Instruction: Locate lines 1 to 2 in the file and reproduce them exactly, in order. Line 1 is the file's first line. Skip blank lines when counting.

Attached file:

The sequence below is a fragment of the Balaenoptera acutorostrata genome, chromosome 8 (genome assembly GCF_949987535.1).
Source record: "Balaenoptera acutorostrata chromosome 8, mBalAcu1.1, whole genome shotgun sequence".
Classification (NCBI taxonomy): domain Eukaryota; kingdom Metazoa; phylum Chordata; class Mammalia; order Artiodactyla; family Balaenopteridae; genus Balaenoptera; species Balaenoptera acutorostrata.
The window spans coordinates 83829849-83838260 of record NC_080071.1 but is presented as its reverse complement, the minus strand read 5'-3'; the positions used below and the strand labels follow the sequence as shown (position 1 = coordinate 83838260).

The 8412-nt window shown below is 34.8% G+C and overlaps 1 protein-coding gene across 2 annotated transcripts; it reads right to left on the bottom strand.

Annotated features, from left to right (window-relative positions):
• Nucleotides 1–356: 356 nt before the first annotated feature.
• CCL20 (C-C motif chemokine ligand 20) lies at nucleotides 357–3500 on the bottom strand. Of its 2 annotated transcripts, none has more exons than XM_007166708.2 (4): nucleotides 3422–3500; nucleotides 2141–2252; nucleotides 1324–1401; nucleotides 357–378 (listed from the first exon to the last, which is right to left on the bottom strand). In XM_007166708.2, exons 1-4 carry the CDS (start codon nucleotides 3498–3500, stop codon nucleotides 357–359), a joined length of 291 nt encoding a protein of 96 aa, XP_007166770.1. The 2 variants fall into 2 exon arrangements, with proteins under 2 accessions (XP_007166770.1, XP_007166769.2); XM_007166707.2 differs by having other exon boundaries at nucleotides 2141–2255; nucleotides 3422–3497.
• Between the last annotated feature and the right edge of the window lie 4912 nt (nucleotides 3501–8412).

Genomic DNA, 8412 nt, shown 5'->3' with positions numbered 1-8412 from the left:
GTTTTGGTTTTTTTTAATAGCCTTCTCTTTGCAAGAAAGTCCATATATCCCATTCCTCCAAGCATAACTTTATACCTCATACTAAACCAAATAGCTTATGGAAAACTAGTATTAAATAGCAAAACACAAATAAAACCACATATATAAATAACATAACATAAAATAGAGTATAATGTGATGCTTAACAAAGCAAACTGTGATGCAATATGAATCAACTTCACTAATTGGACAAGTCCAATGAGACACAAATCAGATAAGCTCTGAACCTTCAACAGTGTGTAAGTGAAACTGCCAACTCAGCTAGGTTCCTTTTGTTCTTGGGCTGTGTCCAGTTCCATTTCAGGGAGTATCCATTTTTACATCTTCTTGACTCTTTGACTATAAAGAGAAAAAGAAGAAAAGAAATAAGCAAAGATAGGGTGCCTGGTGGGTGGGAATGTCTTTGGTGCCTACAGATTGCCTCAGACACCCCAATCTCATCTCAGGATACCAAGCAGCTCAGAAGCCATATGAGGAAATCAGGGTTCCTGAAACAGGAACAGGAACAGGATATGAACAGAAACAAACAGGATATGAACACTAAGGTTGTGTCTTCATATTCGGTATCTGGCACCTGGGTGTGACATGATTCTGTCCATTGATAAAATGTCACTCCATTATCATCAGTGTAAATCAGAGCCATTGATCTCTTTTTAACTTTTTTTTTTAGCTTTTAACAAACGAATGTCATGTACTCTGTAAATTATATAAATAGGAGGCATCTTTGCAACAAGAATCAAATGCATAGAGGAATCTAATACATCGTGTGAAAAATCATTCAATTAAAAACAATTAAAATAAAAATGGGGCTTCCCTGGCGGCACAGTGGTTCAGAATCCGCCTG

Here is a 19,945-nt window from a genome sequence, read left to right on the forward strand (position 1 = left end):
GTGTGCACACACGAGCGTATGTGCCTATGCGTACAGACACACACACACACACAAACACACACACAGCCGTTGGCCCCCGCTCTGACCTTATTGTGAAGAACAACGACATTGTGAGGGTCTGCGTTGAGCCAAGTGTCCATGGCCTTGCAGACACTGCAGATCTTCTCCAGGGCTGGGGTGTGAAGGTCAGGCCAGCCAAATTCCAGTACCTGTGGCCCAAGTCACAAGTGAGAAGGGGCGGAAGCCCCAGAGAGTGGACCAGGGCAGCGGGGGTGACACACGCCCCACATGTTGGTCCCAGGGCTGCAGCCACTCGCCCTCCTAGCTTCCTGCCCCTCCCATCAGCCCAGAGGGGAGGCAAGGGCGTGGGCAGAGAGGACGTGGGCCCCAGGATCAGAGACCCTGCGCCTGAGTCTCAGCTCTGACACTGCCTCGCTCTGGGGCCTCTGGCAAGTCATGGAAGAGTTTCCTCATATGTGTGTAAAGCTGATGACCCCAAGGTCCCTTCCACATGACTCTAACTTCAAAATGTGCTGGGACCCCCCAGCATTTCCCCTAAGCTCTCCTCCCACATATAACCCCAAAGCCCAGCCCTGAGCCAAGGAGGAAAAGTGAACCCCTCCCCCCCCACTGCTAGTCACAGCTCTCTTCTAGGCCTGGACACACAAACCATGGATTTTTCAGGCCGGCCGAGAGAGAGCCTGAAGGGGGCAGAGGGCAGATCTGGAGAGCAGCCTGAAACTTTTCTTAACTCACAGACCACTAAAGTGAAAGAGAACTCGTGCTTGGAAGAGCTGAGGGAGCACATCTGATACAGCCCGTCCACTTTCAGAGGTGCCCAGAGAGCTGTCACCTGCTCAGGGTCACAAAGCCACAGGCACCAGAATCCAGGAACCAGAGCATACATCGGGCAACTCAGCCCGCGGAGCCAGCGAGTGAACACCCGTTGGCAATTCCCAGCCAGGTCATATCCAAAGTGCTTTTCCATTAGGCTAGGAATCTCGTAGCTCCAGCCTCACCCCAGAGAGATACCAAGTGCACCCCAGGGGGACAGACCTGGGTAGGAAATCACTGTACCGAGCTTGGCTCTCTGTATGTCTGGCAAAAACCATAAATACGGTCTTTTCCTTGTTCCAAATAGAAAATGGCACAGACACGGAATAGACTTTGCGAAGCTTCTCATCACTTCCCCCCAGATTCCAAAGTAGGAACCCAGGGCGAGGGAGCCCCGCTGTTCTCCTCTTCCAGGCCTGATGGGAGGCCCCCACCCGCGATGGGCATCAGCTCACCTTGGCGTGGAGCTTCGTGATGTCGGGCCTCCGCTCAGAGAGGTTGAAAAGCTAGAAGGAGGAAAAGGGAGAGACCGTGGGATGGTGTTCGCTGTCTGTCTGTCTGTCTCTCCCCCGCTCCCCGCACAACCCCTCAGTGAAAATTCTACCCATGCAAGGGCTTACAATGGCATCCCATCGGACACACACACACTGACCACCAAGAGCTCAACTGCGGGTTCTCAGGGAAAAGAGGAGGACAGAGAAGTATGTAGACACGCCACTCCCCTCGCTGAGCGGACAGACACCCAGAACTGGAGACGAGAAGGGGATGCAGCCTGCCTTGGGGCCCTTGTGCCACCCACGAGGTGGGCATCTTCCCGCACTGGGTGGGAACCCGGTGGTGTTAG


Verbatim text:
The sequence below is a fragment of the Balaenoptera acutorostrata genome, chromosome 8 (genome assembly GCF_949987535.1).
Source record: "Balaenoptera acutorostrata chromosome 8, mBalAcu1.1, whole genome shotgun sequence".